Illustration by Jaci KesslerPaul Jacobs, chairman and CEO, Qualcomm (QCOM)
“Advanced manufacturing doesn’t really generate a lot of operating jobs, and the jobs it does create are highly skilled. Manufacturing that requires a lot of lower skilled labor will likely continue to be located outside of North America. So how important, finally, is manufacturing to U.S. job growth?”
Manufacturing remains critical to our ability to build a balanced economy with good jobs. It accounts for over 80 percent of our exports and 90 percent of our patents and R&D spending according to the U.S. International Trade Commission and the Department of Commerce. As such, it’s a jobs multiplier: Every new manufacturing job creates an additional 4.6 jobs to support it. For high-tech manufacturing jobs, the multiplier effect rises to 16 additional jobs. Because of increased productivity, the cost of labor is becoming a less significant factor in siting decisions, while the costs of energy, materials, and transportation increasingly matter more. That bodes well for the U.S., where our workforce is huge, energy is plentiful and cheap, and labor costs are not that high compared with Germany and other countries with strong manufacturing sectors.
We do have continuing challenges. They include training our workforce to meet the needs of a 21st century manufacturing sector; developing and delivering new manufactured products to domestic and global markets; and maintaining and improving our innovation culture. To develop highly specialized products in industries like aerospace, renewable energy, and nanotechnology, our manufacturing sector needs workers with significant training and specialized skills.
Yet today just 7.1 percent of all bachelor’s degrees awarded in the U.S. go to engineering majors, compared with 18.4 percent internationally. Countries like Germany, Japan, South Korea, China, and Taiwan invest in engineering education at many levels. They build workforce pipelines from apprenticeships to university programs. That helps their governments and private-sector companies apply scientific breakthroughs and rapidly move products from concept to production. A robust manufacturing workforce gives economies a competitive advantage. When we fail to keep pace, we risk losing that advantage.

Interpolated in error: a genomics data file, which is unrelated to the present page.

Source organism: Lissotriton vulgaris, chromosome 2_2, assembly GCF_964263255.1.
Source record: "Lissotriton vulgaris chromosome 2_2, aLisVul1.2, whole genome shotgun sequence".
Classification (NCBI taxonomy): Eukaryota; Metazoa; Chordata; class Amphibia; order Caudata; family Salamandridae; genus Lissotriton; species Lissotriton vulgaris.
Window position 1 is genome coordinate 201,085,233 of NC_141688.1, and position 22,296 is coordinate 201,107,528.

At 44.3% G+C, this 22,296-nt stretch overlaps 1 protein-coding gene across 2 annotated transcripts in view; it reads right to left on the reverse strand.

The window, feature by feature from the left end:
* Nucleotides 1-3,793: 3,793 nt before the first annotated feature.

The U.S. also needs to finance and support entrepreneurs to deliver new products in key sectors. That will require networks of investors, entrepreneurs, designers, manufacturers, scientists, and government agencies. This year the new nonprofit Made in America Organization, together with seed support from the Stiefel Family Foundation, made a Clinton Global Initiative (CGI) Commitment to Action to launch a pilot program to identify, support, and scale 10 companies in advanced manufacturing industries. (Commitments to Action are unique to CGI; every member commits to a plan for addressing a significant global challenge.) The four-stage process of the Made in America program is scalable, replicable, and most important, sustainable.
Our nation’s 300,000 small and medium-size manufacturers, meanwhile, account for more than 50 percent of America’s total manufacturing employment and serve as a major source of technological innovations. U.S. research labs have the physical and intellectual assets to help smaller companies build a larger manufacturing sector. Lowering the barriers for small and medium-size companies to innovate is something I know you’ve made a personal priority through the institute you are launching with U.C. Berkeley. The Jacobs Institute will greatly expand the role of design in engineering education at all levels and empower young engineers to design innovative solutions to society’s biggest challenges.